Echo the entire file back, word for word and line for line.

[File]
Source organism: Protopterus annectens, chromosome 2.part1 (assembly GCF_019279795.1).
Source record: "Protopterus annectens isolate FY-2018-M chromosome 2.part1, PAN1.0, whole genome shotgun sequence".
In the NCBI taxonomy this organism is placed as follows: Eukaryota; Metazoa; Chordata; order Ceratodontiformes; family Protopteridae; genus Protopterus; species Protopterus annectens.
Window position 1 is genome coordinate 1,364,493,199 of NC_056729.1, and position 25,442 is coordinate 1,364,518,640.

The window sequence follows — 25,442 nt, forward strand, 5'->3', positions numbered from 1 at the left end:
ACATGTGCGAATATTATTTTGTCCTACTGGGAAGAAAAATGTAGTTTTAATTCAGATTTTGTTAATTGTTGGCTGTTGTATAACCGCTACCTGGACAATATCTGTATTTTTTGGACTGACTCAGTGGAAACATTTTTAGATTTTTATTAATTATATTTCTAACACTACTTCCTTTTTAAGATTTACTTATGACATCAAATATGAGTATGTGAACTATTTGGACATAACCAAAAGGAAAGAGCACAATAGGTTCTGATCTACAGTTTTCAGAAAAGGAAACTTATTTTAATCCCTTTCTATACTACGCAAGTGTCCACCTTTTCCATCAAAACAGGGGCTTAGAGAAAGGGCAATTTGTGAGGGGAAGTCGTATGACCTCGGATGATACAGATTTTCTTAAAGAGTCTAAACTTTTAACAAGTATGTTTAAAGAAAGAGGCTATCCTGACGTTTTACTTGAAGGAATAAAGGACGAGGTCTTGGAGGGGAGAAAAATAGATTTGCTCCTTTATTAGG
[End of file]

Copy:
Source organism: Protopterus annectens, chromosome 2.part1 (assembly GCF_019279795.1).
Source record: "Protopterus annectens isolate FY-2018-M chromosome 2.part1, PAN1.0, whole genome shotgun sequence".
In the NCBI taxonomy this organism is placed as follows: Eukaryota; Metazoa; Chordata; order Ceratodontiformes; family Protopteridae; genus Protopterus; species Protopterus annectens.
Window position 1 is genome coordinate 1,364,493,199 of NC_056729.1, and position 25,442 is coordinate 1,364,518,640.

The window sequence follows — 25,442 nt, forward strand, 5'->3', positions numbered from 1 at the left end:
ACATGTGCGAATATTATTTTGTCCTACTGGGAAGAAAAATGTAGTTTTAATTCAGATTTTGTTAATTGTTGGCTGTTGTATAACCGCTACCTGGACAATATCTGTATTTTTTGGACTGACTCAGTGGAAACATTTTTAGATTTTTATTAATTATATTTCTAACACTACTTCCTTTTTAAGATTTACTTATGACATCAAATATGAGTATGTGAACTATTTGGACATAACCAAAAGGAAAGAGCACAATAGGTTCTGATCTACAGTTTTCAGAAAAGGAAACTTATTTTAATCCCTTTCTATACTACGCAAGTGTCCACCTTTTCCATCAAAACAGGGGCTTAGAGAAAGGGCAATTTGTGAGGGGAAGTCGTATGACCTCGGATGATACAGATTTTCTTAAAGAGTCTAAACTTTTAACAAGTATGTTTAAAGAAAGAGGCTATCCTGACGTTTTACTTGAAGGAATAAAGGACGAGGTCTTGGAGGGGAGAAAAATAGATTTGCTCCTTTATTAGG